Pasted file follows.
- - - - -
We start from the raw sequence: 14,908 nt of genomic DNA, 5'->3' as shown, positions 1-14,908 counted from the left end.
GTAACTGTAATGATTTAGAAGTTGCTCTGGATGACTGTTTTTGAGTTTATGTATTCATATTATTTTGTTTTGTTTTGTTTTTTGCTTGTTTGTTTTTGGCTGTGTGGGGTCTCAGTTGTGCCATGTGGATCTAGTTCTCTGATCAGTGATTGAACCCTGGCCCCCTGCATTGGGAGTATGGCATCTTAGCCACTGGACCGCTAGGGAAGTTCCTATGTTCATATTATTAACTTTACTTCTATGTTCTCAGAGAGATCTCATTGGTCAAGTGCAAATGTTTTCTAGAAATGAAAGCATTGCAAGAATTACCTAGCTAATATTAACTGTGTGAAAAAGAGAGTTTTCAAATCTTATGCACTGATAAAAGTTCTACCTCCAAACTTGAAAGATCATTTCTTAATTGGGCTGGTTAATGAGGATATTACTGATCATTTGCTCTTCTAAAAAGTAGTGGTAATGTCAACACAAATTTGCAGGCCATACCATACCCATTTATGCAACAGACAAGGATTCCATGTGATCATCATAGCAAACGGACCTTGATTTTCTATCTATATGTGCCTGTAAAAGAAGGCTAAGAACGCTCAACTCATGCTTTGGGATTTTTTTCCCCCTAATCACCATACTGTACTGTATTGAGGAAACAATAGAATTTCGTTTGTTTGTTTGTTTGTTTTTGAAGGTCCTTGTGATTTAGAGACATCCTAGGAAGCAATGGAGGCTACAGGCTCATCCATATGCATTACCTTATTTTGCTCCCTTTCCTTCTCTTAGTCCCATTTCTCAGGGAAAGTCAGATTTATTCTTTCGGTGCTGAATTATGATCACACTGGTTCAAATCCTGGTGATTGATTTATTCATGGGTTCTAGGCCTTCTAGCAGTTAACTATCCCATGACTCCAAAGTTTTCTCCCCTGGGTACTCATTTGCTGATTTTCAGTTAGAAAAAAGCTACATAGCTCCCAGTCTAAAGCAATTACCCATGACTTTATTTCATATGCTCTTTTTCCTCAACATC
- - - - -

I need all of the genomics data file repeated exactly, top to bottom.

We start from the raw sequence: 14,908 nt of genomic DNA, 5'->3' as shown, positions 1-14,908 counted from the left end.
GTAACTGTAATGATTTAGAAGTTGCTCTGGATGACTGTTTTTGAGTTTATGTATTCATATTATTTTGTTTTGTTTTGTTTTTTGCTTGTTTGTTTTTGGCTGTGTGGGGTCTCAGTTGTGCCATGTGGATCTAGTTCTCTGATCAGTGATTGAACCCTGGCCCCCTGCATTGGGAGTATGGCATCTTAGCCACTGGACCGCTAGGGAAGTTCCTATGTTCATATTATTAACTTTACTTCTATGTTCTCAGAGAGATCTCATTGGTCAAGTGCAAATGTTTTCTAGAAATGAAAGCATTGCAAGAATTACCTAGCTAATATTAACTGTGTGAAAAAGAGAGTTTTCAAATCTTATGCACTGATAAAAGTTCTACCTCCAAACTTGAAAGATCATTTCTTAATTGGGCTGGTTAATGAGGATATTACTGATCATTTGCTCTTCTAAAAAGTAGTGGTAATGTCAACACAAATTTGCAGGCCATACCATACCCATTTATGCAACAGACAAGGATTCCATGTGATCATCATAGCAAACGGACCTTGATTTTCTATCTATATGTGCCTGTAAAAGAAGGCTAAGAACGCTCAACTCATGCTTTGGGATTTTTTTCCCCCTAATCACCATACTGTACTGTATTGAGGAAACAATAGAATTTCGTTTGTTTGTTTGTTTGTTTTTGAAGGTCCTTGTGATTTAGAGACATCCTAGGAAGCAATGGAGGCTACAGGCTCATCCATATGCATTACCTTATTTTGCTCCCTTTCCTTCTCTTAGTCCCATTTCTCAGGGAAAGTCAGATTTATTCTTTCGGTGCTGAATTATGATCACACTGGTTCAAATCCTGGTGATTGATTTATTCATGGGTTCTAGGCCTTCTAGCAGTTAACTATCCCATGACTCCAAAGTTTTCTCCCCTGGGTACTCATTTGCTGATTTTCAGTTAGAAAAAAGCTACATAGCTCCCAGTCTAAAGCAATTACCCATGACTTTATTTCATATGCTCTTTTTCCTCAACATC